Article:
was Dr. Vernet. Marion faced them from across the patient's body. She
held in one hand a sponge, in the other a basin.

Sir Charles Venner lost no time in proceeding to business, nor did he
give us the least warning of his intention. Casting his stethoscope
aside, he seized a small thin-bladed knife and applied its edge with a
free sweeping stroke, as an accomplished artist might draw a freehand
with a pencil, diagonally across the patient's third and fourth ribs,
within an inch of the breast bone. A thin streak of blood followed the
cut as quickly as thunder follows lightning. Marion instantly applied
her sponge to the wound, and the red line disappeared. The surgeon,
without pausing, made another swift incision at right angles to the
first along the third rib, and followed this with a third, parallel to
the first, some six inches apart. Marion pursued his cuts with her
sponge, dipping it each time into her basin, which doubtless contained
some powerful astringent drug, for the wounds once touched ceased to
bleed. Sir Charles Venner made some further rapid cuts, and with
inimitable dexterity he presently raised the flap of flesh and muscle
so detached by his knife from the patient's ribs, back across the
chest, and secured it there with a dart attached by a string to a
bandage passed about the subject's loins. With the speed of magic he
applied half a dozen tiny silver spring clips to the dripping flesh, in
order to secure the ruptured blood vessels. Dr. Vernet then handed him
a tiny razor bladed saw, with which, to my horror, he immediately
attacked the bared heaving ribs. The ghastly sight sickened me so much
that I closed my eyes, and for some minutes I fought like a tiger with
the weakness that threatened to undo me. The world was rocking,
rocking, ay, and beginning to swing. I should in the end probably have
fainted, but that my companion, Mr. Cavanagh, observing my condition of
a sudden pressed his handkerchief to my nostrils. I inhaled an
intoxicating, subtle, but most powerful reviving essence. Afterwards I
learned that Marion had supplied him with several capsules of nitrate
of amyl, of which he had himself already consumed more than one. I felt
the blood rush to my head and swell out my cheeks and scalp and skin.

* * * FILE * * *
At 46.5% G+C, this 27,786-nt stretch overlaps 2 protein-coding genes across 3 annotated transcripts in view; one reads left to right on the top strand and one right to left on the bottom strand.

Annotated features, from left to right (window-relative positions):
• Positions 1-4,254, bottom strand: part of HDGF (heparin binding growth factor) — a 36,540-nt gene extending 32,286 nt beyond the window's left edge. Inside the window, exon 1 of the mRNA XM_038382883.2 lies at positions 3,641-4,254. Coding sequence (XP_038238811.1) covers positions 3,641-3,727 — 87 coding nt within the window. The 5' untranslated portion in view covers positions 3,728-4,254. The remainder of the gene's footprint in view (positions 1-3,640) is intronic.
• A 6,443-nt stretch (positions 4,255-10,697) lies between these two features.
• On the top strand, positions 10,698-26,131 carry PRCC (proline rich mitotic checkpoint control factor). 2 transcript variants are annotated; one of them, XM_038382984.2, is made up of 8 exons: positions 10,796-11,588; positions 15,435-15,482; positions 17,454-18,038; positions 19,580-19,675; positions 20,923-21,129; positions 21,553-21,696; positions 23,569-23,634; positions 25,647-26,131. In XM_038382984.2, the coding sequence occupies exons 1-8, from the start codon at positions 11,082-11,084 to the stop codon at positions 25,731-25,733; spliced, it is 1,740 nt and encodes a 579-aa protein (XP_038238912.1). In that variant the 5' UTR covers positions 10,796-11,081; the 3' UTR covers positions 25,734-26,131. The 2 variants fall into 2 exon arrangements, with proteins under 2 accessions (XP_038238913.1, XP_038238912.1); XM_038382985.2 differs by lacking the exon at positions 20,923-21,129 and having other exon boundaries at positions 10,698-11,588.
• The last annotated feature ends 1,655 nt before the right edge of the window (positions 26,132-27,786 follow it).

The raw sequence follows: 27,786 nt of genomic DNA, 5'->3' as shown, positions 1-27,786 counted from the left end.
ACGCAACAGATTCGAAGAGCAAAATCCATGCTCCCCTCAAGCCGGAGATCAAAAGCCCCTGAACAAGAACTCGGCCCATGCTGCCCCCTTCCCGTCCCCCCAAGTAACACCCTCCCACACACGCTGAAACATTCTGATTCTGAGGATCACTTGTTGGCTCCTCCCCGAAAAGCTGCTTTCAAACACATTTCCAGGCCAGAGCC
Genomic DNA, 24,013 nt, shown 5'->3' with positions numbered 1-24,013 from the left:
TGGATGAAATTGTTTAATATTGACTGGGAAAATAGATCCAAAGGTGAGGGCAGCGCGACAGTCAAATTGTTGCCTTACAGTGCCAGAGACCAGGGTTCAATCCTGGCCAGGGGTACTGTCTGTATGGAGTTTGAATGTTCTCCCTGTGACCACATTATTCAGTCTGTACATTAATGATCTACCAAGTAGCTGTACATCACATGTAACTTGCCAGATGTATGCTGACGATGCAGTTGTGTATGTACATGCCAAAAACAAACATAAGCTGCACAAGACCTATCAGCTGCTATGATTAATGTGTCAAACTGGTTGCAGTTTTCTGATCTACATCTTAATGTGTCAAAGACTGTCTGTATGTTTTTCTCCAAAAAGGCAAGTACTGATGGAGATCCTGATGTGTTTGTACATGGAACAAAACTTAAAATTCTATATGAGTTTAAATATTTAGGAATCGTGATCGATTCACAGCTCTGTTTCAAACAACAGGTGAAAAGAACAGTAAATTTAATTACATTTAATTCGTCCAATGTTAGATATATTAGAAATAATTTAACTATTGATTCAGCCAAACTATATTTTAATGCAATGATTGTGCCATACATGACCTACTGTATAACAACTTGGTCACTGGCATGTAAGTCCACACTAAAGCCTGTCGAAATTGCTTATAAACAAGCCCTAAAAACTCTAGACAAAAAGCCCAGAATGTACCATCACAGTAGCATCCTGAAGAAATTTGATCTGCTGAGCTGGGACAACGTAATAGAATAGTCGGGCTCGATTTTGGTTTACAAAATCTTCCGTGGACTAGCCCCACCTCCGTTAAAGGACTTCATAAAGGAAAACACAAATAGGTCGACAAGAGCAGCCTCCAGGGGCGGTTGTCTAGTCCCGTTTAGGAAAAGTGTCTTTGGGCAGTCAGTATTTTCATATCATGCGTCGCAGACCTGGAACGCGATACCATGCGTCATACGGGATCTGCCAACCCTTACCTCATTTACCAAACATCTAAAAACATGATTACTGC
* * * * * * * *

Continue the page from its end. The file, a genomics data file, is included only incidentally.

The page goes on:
The effect was magical. My weakness passed like a black dream, and with
restored courage I opened my eyes. There was now a gaping cavity in the
patient's breast, through which I could see at work the mysterious
machinery of life. The inner flap of the exposed lung had been uplifted
and secured aside with a ligature. Below panted and pulsed a crimson
and purple-coloured shapeless thing. It fascinated and at the same time
terrified me. With a frightful effort I tore my eyes away and looked at
Sir Charles. He was screwing a sharp-edged, curved hollow tube to the
end of a long and curiously fashioned syringe. This syringe was
furnished here and there with golden taps and tubes and tiny force
pumps. One tube stretched beyond the operator and ran to the other
operating table. I followed it with my eyes and saw that it terminated
in a long, thick, hollow needle which reposed in the hands of the negro
Beudant. The other negro, Jussieu, knife in hand, bent over an object
lying on the slab before him--the squat, bulky figure which had excited
my curiosity upon my entering the chamber, and which then had been
covered with a sheet. But the sheet had now vanished, and before and
exposed to my view lay an enormous ape, a chimpanzee I fancy, which was
strapped to the bench exactly in the same fashion and attitude as Sir
Charles Venner's patient. The ape's huge hairy breast was disfigured
with a square, bloody opening, but I saw that he was alive, for he
breathed. The negro Jussieu had evidently performed an operation on all
fours with that executed by Sir Charles Venner! The idea almost stunned
me. Jussieu was then a great surgeon, although a negro. Next instant I
considered the ape, and a panic horror almost overwhelmed me. George
Cavanagh was again my saviour. There came a sound of rushing waters to
my ears, and the room began to whirl and sway. On the very threshold of
oblivion once again the thin and penetrating flavour of the nitrate of
amyl restored to me my faculties. I buried my teeth in my lower lip and
cursed myself for a pitiful poltroon. I looked up to meet Marion's
eyes. She smiled at me so tender an encouragement that I turned cold
with shame; that she, a delicate woman, could bear unmoved a sight that
stole my manhood, fired my heart with more of rage than wonder, though
I wondered too. I fiercely resolved not to be weak again.

Until that moment the silence had been absolute, but of a sudden Sir
Charles spoke. "Wait for the systole, Vernet!"

I glanced down and saw Dr. Vernet insert his right hand into the hole
in the patient's breast. He was armed with a large, cup-shaped clasp.
He fumbled for a moment, and then, nodding his head, he withdrew his
hand.

Sir Charles threw Cavanagh a quick scornful glance. "Attend, if you
wish to understand," he commanded. "I'll try to be explicit!"